Real-Time Locating System

Student’s Name

University of Affiliation


Real-Time Locating System (RTLS)

St. Michael is an acute care facility based in Alabama. The healthcare facility boasts of a 1,000 bed capacity that is run through a manual admission model. The local community hospitals refer their patients to the hospital after requesting for a consultation with a specialist doctor. Patients arrive at the facility in wheelchairs and ambulances which increases the population of sick patients along the hallways (California Healthcare Foundation, 2011). Some of the patients are assigned to the wrong floors which increases the level of hallway stays. Consequently, the most overcrowded hospital areas include:-

· The emergency departments that deal with critical conditions such as accidents.

· The inpatient section that deals with the admission of new patients.

Change Project Plan

The purpose of this project plan is to propose the implementation of a patient transfer center to handle all patient referrals from other hospitals. The center will be characterized by a call center for handling all incoming referrals. Therefore, all admission information will be managed from this central system including bed placements and emergency room requests. A Real-time locating systems (RTLS) tracking system will be implemented to keep track the locations of all inpatient admissions and shared medical equipment (“How to Prevent Corridor Clutter in Hospitals,” n.d). A 30 minute parking rule will be implemented within the facility to notify personnel whether equipment is close to violating the Line Safety Code.

Assessment of environment

Current practices

During the swine flu pandemic the hospital faced increased pressure to its emergency and in-patient departments. The inefficiencies in the current system created unnecessary delays to the delivery of healthcare to patients(Pearl, 2018). The hospital corridors ended up being used as waiting rooms for patients who have been admitted to the hospital. The patients were forced to wait in trolleys placed along the hospital corridors or in ambulances for over 12 hours before finding a vacant bed (Triggle2018). The delays in the admission process have been blamed on the amount of work required to transfer patients form the emergency departments or operating rooms into the wards. Medical personnel are forced to create makeshift dividers along the corridors to provide privacy to the patients.

The hospital structure

The number of carts or equipment found along the corridors can reach a maximum of 240 at any particular time. This includes supply carts, rolling walkers, treatment carts, oxygen tanks, and patient beds (Mitchell, 2006). A higher rate of foot traffic is witnessed along the hallways during housekeeping, emergency situations, serving of meals and shift changes. The other category of non-wheeled clutter included linen bags, IV poles, housekeeping, and food service carts. This category of equipment contributed to more than 1% of the overall foot traffic along the corridors.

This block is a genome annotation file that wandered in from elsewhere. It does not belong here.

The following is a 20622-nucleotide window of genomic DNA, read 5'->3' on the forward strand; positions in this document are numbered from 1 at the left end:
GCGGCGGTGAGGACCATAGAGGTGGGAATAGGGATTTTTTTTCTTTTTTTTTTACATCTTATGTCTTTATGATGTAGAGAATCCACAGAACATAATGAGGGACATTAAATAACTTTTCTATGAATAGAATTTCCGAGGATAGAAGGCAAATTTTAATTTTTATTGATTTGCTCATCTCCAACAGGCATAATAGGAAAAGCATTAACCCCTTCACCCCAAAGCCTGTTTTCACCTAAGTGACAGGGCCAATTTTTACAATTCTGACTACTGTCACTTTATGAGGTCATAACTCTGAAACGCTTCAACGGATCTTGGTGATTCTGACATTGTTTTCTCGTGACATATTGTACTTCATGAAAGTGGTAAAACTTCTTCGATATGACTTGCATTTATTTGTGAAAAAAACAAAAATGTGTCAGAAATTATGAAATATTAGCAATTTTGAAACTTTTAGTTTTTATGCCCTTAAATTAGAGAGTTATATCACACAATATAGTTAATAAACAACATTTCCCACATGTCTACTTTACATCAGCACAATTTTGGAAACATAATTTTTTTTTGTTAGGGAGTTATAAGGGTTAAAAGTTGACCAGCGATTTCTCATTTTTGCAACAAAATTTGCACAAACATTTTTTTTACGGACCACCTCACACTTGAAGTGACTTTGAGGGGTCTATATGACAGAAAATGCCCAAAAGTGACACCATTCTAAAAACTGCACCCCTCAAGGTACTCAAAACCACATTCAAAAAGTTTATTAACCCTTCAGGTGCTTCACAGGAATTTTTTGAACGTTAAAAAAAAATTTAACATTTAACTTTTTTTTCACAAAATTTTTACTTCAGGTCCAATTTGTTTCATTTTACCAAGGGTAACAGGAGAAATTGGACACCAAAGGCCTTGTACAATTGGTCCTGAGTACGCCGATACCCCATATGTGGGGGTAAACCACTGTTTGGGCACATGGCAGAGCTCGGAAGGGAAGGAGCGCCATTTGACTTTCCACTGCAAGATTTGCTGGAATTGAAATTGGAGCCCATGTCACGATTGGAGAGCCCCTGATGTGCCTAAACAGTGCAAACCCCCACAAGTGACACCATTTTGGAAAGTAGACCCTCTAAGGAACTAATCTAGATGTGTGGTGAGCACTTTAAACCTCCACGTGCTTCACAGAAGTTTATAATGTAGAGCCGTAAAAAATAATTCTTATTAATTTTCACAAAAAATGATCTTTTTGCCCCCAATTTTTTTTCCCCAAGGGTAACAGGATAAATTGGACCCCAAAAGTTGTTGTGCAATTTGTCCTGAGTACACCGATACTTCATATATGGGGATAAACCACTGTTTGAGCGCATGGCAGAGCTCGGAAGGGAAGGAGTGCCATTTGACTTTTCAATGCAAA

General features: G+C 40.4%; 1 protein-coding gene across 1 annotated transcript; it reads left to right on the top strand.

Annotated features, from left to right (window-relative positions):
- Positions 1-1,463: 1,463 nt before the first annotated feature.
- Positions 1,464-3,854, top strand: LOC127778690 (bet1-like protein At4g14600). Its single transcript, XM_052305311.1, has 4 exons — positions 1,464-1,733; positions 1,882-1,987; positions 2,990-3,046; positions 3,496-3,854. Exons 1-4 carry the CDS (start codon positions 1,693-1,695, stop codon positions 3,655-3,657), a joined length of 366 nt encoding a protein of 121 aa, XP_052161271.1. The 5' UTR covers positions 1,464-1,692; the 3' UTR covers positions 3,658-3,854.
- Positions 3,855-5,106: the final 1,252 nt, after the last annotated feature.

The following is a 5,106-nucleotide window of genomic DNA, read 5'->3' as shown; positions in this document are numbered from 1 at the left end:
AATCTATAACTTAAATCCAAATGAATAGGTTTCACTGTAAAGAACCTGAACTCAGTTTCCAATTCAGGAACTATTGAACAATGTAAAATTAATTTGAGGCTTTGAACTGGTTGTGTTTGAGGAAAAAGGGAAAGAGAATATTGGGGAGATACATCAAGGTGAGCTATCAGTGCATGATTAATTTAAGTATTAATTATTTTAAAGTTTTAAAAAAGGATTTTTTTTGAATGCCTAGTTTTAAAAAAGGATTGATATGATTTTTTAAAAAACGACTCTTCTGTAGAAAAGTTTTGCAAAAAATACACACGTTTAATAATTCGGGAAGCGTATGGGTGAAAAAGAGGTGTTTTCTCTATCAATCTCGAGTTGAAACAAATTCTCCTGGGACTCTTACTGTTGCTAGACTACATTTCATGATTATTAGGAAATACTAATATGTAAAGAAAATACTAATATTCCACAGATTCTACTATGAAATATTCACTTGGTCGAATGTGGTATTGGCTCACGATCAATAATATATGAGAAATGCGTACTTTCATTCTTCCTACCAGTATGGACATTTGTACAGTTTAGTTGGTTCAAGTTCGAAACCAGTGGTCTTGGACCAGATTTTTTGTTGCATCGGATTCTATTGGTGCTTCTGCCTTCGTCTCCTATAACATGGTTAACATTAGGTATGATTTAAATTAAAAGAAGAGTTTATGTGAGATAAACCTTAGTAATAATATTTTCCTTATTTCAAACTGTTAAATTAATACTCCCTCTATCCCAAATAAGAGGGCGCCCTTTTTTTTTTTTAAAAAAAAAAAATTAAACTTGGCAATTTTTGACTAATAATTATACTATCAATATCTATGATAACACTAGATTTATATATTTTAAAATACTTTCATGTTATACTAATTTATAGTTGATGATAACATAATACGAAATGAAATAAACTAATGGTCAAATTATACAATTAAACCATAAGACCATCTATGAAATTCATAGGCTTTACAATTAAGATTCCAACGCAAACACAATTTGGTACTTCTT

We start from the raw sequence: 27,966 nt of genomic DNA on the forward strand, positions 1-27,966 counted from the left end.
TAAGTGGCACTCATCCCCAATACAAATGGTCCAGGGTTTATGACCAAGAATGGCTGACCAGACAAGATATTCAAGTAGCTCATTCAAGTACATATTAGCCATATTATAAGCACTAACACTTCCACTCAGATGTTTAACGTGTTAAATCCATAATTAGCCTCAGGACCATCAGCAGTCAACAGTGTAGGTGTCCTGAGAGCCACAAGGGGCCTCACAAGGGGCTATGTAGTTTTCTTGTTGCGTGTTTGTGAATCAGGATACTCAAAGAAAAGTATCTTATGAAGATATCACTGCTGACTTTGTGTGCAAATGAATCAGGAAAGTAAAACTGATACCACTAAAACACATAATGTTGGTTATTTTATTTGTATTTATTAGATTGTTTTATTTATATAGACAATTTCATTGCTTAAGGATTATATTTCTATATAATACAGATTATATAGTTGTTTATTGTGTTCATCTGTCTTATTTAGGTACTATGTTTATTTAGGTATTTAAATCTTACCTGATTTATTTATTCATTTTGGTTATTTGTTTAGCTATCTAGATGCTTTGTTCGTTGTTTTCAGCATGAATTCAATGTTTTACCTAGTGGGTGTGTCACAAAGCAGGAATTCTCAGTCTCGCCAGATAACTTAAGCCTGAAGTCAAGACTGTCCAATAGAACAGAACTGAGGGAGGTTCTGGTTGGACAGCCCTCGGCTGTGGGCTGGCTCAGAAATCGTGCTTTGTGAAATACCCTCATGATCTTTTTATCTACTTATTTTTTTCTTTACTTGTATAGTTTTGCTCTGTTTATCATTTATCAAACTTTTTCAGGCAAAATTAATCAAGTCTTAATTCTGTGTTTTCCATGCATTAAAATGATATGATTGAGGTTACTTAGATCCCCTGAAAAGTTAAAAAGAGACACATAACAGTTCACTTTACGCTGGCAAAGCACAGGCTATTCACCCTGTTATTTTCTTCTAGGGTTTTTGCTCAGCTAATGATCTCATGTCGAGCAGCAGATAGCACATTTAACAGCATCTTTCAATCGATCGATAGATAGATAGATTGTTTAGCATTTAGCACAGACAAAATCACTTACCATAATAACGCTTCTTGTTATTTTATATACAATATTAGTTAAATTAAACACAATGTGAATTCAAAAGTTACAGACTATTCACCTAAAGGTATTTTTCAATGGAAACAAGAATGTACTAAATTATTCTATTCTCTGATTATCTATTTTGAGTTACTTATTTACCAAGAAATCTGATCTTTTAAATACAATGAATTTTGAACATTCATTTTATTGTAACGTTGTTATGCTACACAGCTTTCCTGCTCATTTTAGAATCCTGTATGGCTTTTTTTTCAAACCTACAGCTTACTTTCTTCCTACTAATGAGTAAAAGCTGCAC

The need for change

The Joint Commission (TJC) has identified corridor clutter as a top safety standard for patients that can lead to hospital incompliance (“The Joint Commission,” n.d). The commission cites the Life Safety Code as a requirement for all exit paths within a hospital. This includes emergency exits and fire escape. This code requires hospitals to clear all obstructions, clutter and unattended items along the corridors or egress (“How to Prevent Corridor Clutter in Hospitals,” n.d). Clear hallways enhance patient safety during emergency situations such as terror attacks or fire among others. Clear hallways make it easier for medical personnel to quickly evacuate and relocate the patients as visibility is enhanced.

Advantages of change

Clearing all clutter along the hospital hallways will enhance the hallway throughput rates and capacity. This will be achieved by redesigning the patient admissions process, centralizing bed placements and tracking the status of new referrals. The benefits to the hospital will be to:-

· Reduce transfer time between facilities to one day.

· Increase patient flow along sensitive areas by 80%.

· Reduce the nursing time for finding patient information and medical supplies by 50%.

· Reduce the number of registration personnel and admission time by 90%.

· Reduce the average patient waiting time to less than 30 minutes.

· Reduce the rate of ambulance diversions and unseen patients by 50%.

Cost and resources

Developing a central referral and call center will cost the institution a minimum of $1 million. This cost will include the underlying technological infrastructures, servers, tracking systems and the supporting soft-wares. A bedside registration and discharge system will be introduced to enhance the bed allocation and patient discharge process. A discharge lounge will set aside to fast track the release of patients from the hospital. An outpatient area will be created to cater for patients who do not need full registration or admission into the hospital (“California Healthcare Foundation,” 2011). An emergency zone will be created to manage placements of patients coming from the emergency department or the operating rooms. These patients will be provided with tags that will automatically update their locations as they are transferred to new rooms. The medical equipment such as wheel chairs and gurneys will be stored in adjacent rooms facing sensitive areas such as the laboratory, imaging rooms or operating rooms.